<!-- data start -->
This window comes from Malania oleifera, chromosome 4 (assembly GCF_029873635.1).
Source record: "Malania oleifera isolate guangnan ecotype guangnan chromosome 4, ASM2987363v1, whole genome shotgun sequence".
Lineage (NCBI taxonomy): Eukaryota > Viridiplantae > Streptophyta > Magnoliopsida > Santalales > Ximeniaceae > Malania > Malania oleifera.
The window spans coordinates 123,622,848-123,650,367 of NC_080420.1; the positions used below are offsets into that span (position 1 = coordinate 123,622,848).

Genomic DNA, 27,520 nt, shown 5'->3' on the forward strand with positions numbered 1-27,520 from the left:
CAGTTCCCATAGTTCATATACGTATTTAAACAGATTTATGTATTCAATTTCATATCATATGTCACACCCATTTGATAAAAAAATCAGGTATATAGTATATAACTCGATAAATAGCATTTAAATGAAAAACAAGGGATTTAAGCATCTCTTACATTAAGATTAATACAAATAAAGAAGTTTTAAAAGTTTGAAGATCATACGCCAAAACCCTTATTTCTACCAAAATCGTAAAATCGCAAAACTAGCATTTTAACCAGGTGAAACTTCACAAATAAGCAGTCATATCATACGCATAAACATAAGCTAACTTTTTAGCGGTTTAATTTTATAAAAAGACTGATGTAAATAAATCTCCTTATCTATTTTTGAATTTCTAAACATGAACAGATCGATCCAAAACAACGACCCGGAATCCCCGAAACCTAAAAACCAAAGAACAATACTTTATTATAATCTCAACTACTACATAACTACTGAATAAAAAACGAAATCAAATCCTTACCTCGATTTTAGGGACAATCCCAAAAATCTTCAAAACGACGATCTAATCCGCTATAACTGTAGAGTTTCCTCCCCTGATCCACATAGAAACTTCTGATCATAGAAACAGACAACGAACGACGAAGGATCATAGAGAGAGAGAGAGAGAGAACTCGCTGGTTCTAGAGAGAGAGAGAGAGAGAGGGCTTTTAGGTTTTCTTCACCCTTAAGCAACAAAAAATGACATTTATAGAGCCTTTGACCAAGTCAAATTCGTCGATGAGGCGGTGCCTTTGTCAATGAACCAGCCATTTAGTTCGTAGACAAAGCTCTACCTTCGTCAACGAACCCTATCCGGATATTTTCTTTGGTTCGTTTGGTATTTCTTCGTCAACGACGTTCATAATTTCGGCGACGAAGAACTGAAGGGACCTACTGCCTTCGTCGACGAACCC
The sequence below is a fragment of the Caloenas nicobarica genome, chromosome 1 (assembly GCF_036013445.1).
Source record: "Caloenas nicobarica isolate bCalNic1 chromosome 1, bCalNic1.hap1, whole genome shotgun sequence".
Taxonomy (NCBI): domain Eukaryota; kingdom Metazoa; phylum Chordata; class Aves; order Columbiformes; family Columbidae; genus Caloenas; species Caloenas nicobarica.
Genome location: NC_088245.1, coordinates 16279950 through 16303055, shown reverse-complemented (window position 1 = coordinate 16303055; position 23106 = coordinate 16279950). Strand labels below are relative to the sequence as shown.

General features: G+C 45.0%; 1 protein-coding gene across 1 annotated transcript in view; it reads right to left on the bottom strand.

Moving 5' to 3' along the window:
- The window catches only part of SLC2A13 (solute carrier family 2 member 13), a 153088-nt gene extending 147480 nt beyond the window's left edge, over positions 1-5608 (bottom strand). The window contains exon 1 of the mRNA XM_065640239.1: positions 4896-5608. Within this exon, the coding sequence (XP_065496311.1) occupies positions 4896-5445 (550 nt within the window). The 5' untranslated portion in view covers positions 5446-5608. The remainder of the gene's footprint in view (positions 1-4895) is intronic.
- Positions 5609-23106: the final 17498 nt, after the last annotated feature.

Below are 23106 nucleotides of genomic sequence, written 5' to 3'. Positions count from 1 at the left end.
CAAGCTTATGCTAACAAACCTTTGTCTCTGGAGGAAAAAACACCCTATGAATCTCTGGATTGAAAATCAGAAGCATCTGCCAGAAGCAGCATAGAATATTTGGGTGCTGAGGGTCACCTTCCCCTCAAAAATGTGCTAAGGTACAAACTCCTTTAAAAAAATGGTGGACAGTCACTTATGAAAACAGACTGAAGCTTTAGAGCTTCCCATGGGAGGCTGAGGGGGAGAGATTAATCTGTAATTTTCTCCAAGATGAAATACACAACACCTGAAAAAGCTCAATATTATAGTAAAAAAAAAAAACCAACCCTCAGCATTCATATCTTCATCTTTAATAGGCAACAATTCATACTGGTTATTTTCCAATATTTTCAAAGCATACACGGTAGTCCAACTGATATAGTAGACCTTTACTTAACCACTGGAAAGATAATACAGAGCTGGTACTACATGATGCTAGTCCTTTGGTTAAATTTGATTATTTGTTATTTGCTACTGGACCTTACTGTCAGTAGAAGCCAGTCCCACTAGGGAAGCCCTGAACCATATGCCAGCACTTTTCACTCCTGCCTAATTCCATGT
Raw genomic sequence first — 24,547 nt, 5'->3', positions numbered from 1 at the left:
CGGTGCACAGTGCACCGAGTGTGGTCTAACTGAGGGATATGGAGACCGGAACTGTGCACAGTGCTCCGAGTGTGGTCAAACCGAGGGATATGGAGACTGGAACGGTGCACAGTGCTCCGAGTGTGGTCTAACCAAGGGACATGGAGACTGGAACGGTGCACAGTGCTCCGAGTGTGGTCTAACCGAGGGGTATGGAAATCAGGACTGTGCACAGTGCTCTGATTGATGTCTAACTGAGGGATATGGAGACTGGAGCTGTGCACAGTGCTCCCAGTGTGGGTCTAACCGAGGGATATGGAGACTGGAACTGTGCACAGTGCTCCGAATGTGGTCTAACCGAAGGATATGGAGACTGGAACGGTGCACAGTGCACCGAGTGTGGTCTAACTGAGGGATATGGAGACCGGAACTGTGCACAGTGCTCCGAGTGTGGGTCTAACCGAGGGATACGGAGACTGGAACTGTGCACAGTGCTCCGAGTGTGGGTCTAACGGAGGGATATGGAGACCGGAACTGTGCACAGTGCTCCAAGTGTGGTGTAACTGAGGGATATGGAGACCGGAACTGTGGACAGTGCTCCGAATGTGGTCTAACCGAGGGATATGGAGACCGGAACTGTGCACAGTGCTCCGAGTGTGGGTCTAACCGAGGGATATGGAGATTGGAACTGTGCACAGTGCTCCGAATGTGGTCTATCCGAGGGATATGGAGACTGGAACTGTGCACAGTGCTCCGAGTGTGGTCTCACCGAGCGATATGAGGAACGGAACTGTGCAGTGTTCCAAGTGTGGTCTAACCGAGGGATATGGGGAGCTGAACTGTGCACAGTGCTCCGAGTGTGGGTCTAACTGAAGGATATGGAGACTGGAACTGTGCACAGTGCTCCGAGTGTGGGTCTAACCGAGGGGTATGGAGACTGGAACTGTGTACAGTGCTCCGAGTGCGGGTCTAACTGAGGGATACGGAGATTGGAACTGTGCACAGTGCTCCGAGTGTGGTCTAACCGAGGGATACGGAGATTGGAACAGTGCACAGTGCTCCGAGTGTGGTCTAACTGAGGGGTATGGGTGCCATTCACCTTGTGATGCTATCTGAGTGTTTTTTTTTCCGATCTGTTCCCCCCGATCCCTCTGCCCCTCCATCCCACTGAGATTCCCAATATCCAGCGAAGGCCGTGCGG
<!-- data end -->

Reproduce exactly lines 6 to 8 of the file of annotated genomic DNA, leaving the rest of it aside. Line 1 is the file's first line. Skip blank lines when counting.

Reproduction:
CAGTTCCCATAGTTCATATACGTATTTAAACAGATTTATGTATTCAATTTCATATCATATGTCACACCCATTTGATAAAAAAATCAGGTATATAGTATATAACTCGATAAATAGCATTTAAATGAAAAACAAGGGATTTAAGCATCTCTTACATTAAGATTAATACAAATAAAGAAGTTTTAAAAGTTTGAAGATCATACGCCAAAACCCTTATTTCTACCAAAATCGTAAAATCGCAAAACTAGCATTTTAACCAGGTGAAACTTCACAAATAAGCAGTCATATCATACGCATAAACATAAGCTAACTTTTTAGCGGTTTAATTTTATAAAAAGACTGATGTAAATAAATCTCCTTATCTATTTTTGAATTTCTAAACATGAACAGATCGATCCAAAACAACGACCCGGAATCCCCGAAACCTAAAAACCAAAGAACAATACTTTATTATAATCTCAACTACTACATAACTACTGAATAAAAAACGAAATCAAATCCTTACCTCGATTTTAGGGACAATCCCAAAAATCTTCAAAACGACGATCTAATCCGCTATAACTGTAGAGTTTCCTCCCCTGATCCACATAGAAACTTCTGATCATAGAAACAGACAACGAACGACGAAGGATCATAGAGAGAGAGAGAGAGAGAACTCGCTGGTTCTAGAGAGAGAGAGAGAGAGAGGGCTTTTAGGTTTTCTTCACCCTTAAGCAACAAAAAATGACATTTATAGAGCCTTTGACCAAGTCAAATTCGTCGATGAGGCGGTGCCTTTGTCAATGAACCAGCCATTTAGTTCGTAGACAAAGCTCTACCTTCGTCAACGAACCCTATCCGGATATTTTCTTTGGTTCGTTTGGTATTTCTTCGTCAACGACGTTCATAATTTCGGCGACGAAGAACTGAAGGGACCTACTGCCTTCGTCGACGAACCC
The sequence below is a fragment of the Caloenas nicobarica genome, chromosome 1 (assembly GCF_036013445.1).
Source record: "Caloenas nicobarica isolate bCalNic1 chromosome 1, bCalNic1.hap1, whole genome shotgun sequence".